NFTs: Beyond the Meme Hype
Recently NFTs have become the latest trend. And not just in niche circles of cryptocurrency nerds like most blockchain inventions. No, this has really gone mainstream, with everyone from rappers to the guy who created Nyancat selling them. And, of course, Elon Musk.
Currently, they're primarily being used as a slightly faddy way of selling collectables – similar to the Pokemon cards you might have collected as a kid – as well as artwork. NFTs are especially appealing to artists because it's normally difficult to make money from creative works. Not only is it easier than you may think to sell NFTs for large amounts of money, but as with physical art, many people buy primarily to resell. Whenever an NFT is traded, the person who “minted” it gets a cut of the sale price – usually around 10%. So the appeal to artists is obvious. As well as opening up a platform to sell their artwork for serious cash without needing millions of followers on social media, they are also guaranteed royalties whenever it changes hands.
The first NFT app to get popular, back when Ethereum was a new kid on the block, was Crypto Kitties. The NFTs you're reading about today operate under the exact same principle and indeed exact same technology for the most part – albeit with much larger sums of money involved.
But... what actually are they? Are they the future of the creative world or just a fad? And do they have other utility outside of tokenising ownership of art?
Well, NFT stands for non-fungible token. This means they're provably and cryptographically unique. NFTs can be used to represent both digital and physical items. To use an example outside of art, NFTs have also long been used to sell decentralised domain names that work within the Ethereum blockchain or IPFS, a separate decentralised internet project that doesn't rely on a blockchain – but domains for IPFS can and often are purchased for cryptocurrency while the domains themselves operate on blockchains, as decentralised networks and decentralised money go hand in hand.
Those domains can also be used to point to cryptocurrency wallets – so instead of having to copy and paste a random string of numbers and letters to send crypto to someone, you can just enter the domain. The wallet looks up the smart contract for that domain, checks what crypto addresses it's linked to, and sends the coin to it, much the same as how a regular domain is translated by a centralised DNS server into an IP address your browser can use when you visit a website.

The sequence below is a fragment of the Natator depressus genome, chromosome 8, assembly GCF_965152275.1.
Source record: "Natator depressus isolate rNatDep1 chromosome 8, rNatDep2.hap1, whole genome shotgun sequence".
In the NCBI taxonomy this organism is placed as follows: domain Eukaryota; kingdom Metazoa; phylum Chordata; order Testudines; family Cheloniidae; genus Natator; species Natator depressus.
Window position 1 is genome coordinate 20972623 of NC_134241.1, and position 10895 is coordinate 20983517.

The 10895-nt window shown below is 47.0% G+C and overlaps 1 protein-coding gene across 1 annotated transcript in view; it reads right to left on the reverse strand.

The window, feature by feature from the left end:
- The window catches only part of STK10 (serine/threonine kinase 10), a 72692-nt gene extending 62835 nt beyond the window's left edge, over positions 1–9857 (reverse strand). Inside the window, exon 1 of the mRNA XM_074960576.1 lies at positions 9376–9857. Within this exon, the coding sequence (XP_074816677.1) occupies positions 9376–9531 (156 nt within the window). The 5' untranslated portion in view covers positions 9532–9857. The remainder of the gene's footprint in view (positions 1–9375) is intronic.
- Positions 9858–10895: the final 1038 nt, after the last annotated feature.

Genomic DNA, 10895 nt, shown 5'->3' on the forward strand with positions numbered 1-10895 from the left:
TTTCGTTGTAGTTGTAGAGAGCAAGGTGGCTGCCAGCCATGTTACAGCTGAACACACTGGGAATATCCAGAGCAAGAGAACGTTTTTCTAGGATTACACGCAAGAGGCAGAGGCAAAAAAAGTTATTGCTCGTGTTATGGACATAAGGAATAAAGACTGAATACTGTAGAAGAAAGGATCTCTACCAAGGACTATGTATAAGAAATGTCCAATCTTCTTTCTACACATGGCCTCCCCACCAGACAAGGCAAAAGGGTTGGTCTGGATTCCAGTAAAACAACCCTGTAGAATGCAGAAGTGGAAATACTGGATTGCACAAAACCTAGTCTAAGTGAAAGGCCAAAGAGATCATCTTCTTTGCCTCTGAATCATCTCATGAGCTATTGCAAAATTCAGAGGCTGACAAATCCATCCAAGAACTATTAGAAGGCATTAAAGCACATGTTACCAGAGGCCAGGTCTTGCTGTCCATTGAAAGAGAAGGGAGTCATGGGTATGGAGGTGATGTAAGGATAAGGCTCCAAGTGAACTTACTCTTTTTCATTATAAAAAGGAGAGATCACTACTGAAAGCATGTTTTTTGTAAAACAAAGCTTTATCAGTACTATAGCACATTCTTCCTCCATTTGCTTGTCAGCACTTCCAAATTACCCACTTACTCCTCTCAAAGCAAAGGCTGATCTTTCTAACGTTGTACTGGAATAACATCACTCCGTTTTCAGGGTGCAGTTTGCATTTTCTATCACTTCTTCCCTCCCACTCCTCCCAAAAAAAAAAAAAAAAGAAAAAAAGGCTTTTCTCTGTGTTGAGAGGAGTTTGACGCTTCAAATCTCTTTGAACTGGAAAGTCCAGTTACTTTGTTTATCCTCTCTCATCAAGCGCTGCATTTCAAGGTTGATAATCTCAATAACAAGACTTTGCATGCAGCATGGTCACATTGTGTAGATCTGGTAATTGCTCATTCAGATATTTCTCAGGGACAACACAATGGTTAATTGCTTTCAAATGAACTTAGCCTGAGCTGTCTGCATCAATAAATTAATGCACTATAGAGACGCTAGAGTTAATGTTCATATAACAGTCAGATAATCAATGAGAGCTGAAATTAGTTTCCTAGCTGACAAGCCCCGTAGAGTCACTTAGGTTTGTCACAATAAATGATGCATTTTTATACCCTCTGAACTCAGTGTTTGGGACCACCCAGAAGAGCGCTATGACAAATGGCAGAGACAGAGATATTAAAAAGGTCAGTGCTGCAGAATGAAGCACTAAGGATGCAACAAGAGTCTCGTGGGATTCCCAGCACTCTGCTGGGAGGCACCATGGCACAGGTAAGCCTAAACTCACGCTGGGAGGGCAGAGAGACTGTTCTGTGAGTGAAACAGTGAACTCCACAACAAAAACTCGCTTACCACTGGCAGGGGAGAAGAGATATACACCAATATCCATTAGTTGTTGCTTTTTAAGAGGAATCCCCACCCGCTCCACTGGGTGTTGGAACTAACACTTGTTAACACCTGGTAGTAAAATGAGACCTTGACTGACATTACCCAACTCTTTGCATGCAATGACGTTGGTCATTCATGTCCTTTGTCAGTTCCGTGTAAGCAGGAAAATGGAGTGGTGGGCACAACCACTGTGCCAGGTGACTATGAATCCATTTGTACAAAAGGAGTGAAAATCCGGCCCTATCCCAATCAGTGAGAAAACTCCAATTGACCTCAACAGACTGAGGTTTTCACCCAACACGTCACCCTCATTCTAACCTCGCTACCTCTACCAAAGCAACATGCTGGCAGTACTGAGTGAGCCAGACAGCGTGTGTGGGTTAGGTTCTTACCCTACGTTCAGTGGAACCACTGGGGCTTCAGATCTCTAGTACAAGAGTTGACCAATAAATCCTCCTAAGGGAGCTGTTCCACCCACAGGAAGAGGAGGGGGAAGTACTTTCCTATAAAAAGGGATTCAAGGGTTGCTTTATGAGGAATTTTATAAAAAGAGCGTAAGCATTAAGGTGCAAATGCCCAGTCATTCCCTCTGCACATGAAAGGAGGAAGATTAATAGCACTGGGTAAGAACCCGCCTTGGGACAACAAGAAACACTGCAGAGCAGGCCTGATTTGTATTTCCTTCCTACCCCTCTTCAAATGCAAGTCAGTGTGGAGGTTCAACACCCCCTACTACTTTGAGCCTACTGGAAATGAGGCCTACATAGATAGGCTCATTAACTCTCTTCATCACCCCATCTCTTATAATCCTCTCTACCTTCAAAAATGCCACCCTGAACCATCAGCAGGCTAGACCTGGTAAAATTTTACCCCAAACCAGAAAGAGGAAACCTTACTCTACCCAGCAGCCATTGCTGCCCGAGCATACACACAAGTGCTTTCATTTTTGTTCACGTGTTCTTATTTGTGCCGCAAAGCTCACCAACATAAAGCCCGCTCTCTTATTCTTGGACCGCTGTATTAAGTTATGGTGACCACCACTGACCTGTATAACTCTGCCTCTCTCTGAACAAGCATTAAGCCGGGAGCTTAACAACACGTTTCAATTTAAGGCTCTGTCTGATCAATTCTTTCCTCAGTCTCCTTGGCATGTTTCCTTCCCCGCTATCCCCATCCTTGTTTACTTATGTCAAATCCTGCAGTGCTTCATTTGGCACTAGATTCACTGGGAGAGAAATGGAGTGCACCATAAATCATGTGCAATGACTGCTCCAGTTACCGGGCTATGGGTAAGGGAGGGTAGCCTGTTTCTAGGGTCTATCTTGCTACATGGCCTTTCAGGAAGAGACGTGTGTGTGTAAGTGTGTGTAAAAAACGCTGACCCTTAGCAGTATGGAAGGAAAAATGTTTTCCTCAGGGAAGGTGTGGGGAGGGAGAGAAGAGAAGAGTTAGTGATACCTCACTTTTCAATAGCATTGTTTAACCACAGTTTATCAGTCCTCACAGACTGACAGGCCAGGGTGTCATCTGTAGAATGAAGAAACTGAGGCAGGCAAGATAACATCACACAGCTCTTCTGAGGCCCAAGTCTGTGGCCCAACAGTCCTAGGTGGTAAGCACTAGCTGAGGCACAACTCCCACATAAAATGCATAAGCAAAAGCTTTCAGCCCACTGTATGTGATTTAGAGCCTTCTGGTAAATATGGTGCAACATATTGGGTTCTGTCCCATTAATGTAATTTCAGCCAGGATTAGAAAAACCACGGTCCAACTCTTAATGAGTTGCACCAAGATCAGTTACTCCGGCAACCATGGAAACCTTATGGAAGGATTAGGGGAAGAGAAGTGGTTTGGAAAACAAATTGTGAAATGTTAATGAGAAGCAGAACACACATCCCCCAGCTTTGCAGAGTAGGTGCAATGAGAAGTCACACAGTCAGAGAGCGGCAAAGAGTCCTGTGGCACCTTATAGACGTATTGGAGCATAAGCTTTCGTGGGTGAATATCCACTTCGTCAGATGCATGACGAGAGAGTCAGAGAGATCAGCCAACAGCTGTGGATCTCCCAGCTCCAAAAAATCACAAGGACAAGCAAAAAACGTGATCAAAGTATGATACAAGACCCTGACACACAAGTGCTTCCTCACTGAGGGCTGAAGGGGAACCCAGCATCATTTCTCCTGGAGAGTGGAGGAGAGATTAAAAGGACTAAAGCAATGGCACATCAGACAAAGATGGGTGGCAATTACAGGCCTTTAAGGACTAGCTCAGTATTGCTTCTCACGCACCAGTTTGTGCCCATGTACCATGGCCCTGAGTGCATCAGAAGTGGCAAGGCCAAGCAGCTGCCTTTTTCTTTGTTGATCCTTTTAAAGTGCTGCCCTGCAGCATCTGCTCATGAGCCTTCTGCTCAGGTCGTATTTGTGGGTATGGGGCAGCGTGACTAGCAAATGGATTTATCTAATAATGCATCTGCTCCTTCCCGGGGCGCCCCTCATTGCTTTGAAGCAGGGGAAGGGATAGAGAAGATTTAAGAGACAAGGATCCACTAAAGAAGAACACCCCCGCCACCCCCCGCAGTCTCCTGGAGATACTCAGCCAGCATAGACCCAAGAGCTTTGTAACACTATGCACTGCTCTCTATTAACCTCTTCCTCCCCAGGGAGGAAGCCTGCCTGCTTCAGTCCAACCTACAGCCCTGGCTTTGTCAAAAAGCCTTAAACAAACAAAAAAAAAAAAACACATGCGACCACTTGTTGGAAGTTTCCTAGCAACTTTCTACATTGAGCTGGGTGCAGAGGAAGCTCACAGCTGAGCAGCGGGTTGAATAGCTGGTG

Way before anyone outside of Ethereum fans even knew what NFTs were, I bought a few such domains to help facilitate transfers. It makes life much easier when you can just say “send some Ethereum to mycooldomain.eth” instead of “send some Ethereum to 0x895284A4059159E4D8e6c39df6b0Dc98e1a458EE” as I'm sure you can imagine.
Since theoretically an NFT can be used to represent literally anything, and effectively acts as a cryptographically signed contract of ownership, the potential use cases are almost limitless and go beyond not only art but also the digital realm. You could sell physical goods for cryptocurrency and mint NFTs for your customers as proof of purchase, for example, removing the need for centralised markets such as eBay to exist. NFTs could be used as train tickets, with proof you booked a seat on that train connected to your crypto wallet easily scannable as a QR code on your phone.
These examples are of course not nearly as sexy as fancy 3D digital art auctions, but they're the type of thing that is far more likely to catch on as the primary use for NFTs in the long run, and I believe they will as cryptocurrency is only moving further and further into the mainstream. Just recently Visa announced that it believed cryptocurrency was about to become “extremely mainstream” and that it was preparing to accept bitcoin at 70 million payment terminals.
In such a landscape, being able to generate NFTs is an undeniably useful tool for many areas of life. I believe the NFT art craze will begin to die down in the not-too-distant future – although the market will continue to exist, the crazy prices won't – but the primary utility of NFTs will be as part of the ecosystem that pushes cryptocurrency into the mainstream, helping to facilitate purchases of both digital and physical goods around the world.